Pay Attention: Twitter co-founder Ev Williams on the virtues of boredom

In our series, Pay Attention, we explore ways to sharpen our focus and recapture our attention from distracting technology. "CBS This Morning" co-host John Dickerson spoke with Twitter co-founder Ev Williams, who Forbes called "the LeBron James of online publishing." He stepped down as Twitter CEO in 2010 and later started the blogging platform Medium. Williams, who remains on Twitter's board, regularly steps away from technology through meditation, yoga and walks in the woods.

Below is an excerpt of their conversation:


JOHN DICKERSON: Are you intentional about how you spend your attention with respect to technology?

EV WILLIAMS: Yes. Very very much so. Everything from what notifications are on to what apps are on your home screen. So, for instance, if I'm on vacation… I'll move my e-mail off my home screen and I won't check my email as much when I'm on vacation. So little things like that that, or even having a watch… I know a lot of people are just like, 'I don't need a watch. I'll just look at my phone.' If you look at your phone, you're in a whole another world. If I look at my watch, I know what time it is.

DICKERSON: It's a discreet thing. You've done it. It hasn't pulled you off your intention.

WILLIAMS: Exactly… And what I like to do in the morning is – I don't check email. I don't check news or anything. So mornings are pretty quiet. I mean, not quiet with the kids, but quiet in terms of technology and information… And once I leave the house, then I'll often turn on a podcast or an audio book, and sometimes I'll keep it off and just like, 'OK, what's going on in the mind?' Just kind of, like, look, or maybe I'm focusing on a project, but that start of the day I carve out.

DICKERSON: Do you think there's a value in being bored?

WILLIAMS: Yes. I do think there's a value in being bored. I was tremendously bored as a kid. I think it forces you to use your imagination. And when my kids are bored, which is rare, I always say, 'That's great. That's so exciting. You're bored. What are you gonna do? What are you gonna think about?'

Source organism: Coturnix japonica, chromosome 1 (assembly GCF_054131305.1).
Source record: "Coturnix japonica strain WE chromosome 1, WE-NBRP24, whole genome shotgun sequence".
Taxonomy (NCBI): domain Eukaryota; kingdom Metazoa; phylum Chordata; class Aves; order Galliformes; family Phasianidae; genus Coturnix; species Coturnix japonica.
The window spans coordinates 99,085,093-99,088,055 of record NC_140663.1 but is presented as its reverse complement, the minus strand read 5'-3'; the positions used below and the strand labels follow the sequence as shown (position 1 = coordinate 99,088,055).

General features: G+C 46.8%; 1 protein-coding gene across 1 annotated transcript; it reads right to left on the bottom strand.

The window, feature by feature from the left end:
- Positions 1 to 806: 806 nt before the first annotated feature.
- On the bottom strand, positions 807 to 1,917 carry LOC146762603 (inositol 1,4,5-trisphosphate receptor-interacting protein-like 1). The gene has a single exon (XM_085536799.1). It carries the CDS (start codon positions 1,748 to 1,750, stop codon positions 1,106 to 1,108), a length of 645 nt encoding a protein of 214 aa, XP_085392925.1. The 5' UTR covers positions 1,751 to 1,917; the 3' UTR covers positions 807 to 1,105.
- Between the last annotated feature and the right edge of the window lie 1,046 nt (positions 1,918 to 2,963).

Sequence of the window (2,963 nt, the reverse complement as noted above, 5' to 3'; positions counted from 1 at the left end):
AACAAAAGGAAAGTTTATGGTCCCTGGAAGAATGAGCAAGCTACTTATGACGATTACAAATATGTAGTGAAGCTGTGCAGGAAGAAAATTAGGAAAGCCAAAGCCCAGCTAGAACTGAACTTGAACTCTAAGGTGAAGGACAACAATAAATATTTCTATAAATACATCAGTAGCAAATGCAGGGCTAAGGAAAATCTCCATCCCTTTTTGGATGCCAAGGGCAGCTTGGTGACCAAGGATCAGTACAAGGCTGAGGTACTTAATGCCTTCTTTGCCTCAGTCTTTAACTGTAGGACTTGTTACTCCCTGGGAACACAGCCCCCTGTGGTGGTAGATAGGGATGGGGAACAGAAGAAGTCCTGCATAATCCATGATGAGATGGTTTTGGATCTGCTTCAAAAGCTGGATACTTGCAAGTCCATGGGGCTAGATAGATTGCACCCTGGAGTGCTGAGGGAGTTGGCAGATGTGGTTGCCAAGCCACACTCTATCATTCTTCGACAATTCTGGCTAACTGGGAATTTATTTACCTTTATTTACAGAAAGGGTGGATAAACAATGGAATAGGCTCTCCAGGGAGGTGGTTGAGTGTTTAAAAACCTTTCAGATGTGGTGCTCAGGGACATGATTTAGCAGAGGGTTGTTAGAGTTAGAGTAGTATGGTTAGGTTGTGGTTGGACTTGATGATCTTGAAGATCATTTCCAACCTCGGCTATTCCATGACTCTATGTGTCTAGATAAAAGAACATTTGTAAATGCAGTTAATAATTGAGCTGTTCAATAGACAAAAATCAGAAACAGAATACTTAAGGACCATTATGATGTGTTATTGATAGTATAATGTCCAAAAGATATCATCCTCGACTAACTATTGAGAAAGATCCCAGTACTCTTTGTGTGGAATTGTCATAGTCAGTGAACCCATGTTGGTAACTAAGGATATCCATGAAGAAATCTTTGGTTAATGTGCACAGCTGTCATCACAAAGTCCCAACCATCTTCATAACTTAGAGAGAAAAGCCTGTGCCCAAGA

DICKERSON: What is their response when you say, 'It's great to be bored?'

WILLIAMS: They roll their eyes and complain, of course, just like any kid and I'm sure what I did as a kid.

DICKERSON: Is one of the dangers of this moment we're in where there's always something to keep us from being bored?

WILLIAMS: Yeah. I think there's a danger of not having boredom, and not having silence in our minds. And I think that's why meditation and having a formal way to actually quiet the mind – that's so important is because it's constantly inundated.  

DICKERSON: Do you think Twitter is responsible or is part of that inundation period or feeling?

WILLIAMS: I think people can get swept up in Twitter just like in, or any social media for sure, and people need to be conscious of how they use it.

DICKERSON: Is there any way in which Medium is a kind of antidote to Twitter in that we've become so focused on the now, and the twitch, that we need really to be pulled into something deeper?

WILLIAMS: Well, the way I think about it is, like, an information diet, and that you can't live on social media alone… Often it's that hamster wheel of, 'What's happening right now?' What we try to do with Medium is provide a space for things that aren't necessarily of the moment.

DICKERSON: Whose responsibility is it to solve this challenge that we all feel, which is the shredding of attention?

WILLIAMS: I think, first of all, the responsibility is on ourselves for ourselves, and for our children.… We're in charge of what we put in our minds and to blame anyone else for that I think would be not fair and not wise.

DICKERSON: What about the technology companies though who are playing on our attention?

WILLIAMS: Well, I think that there is some responsibility there, certainly, and I think there's a new awareness in the companies that I'm familiar with that – it's not all good necessarily. It can be too much and anyone building technology, I would expect, if they're being responsible, their goal is to actually serve people. And if that's not the goal, then I think that they should rethink it.

DICKERSON: You have kids. You talk about kids. And what are the rules for devices with them?

WILLIAMS: We have rules. They're 6 and 8. They don't have any social media accounts. They have iPads. We let them use them on the weekend for a limited amount of time, an hour or so.… So we're figuring it out as we go though and we're trying to set good examples. But we don't always do that…. My little one the other day, I was on my phone and I was with him and he said, 'Argh. Why are adults always on their phones?' And I was like, 'Oh. Yup. Yup. Thank you for that reminder.'

Jack Dorsey, who was a co-founder of Twitter with Williams, spoke out recently about the company, saying it had a "toxic" content problem. Dickerson's interview with Williams took place before Dorsey's remarks. In a new statement, Williams wrote that media companies should have some responsibility but, "Ultimately, though, the responsibility lies with all of us as individuals and parents to be both critical thinkers and open to ideas that don't conform to a narrow view of the world."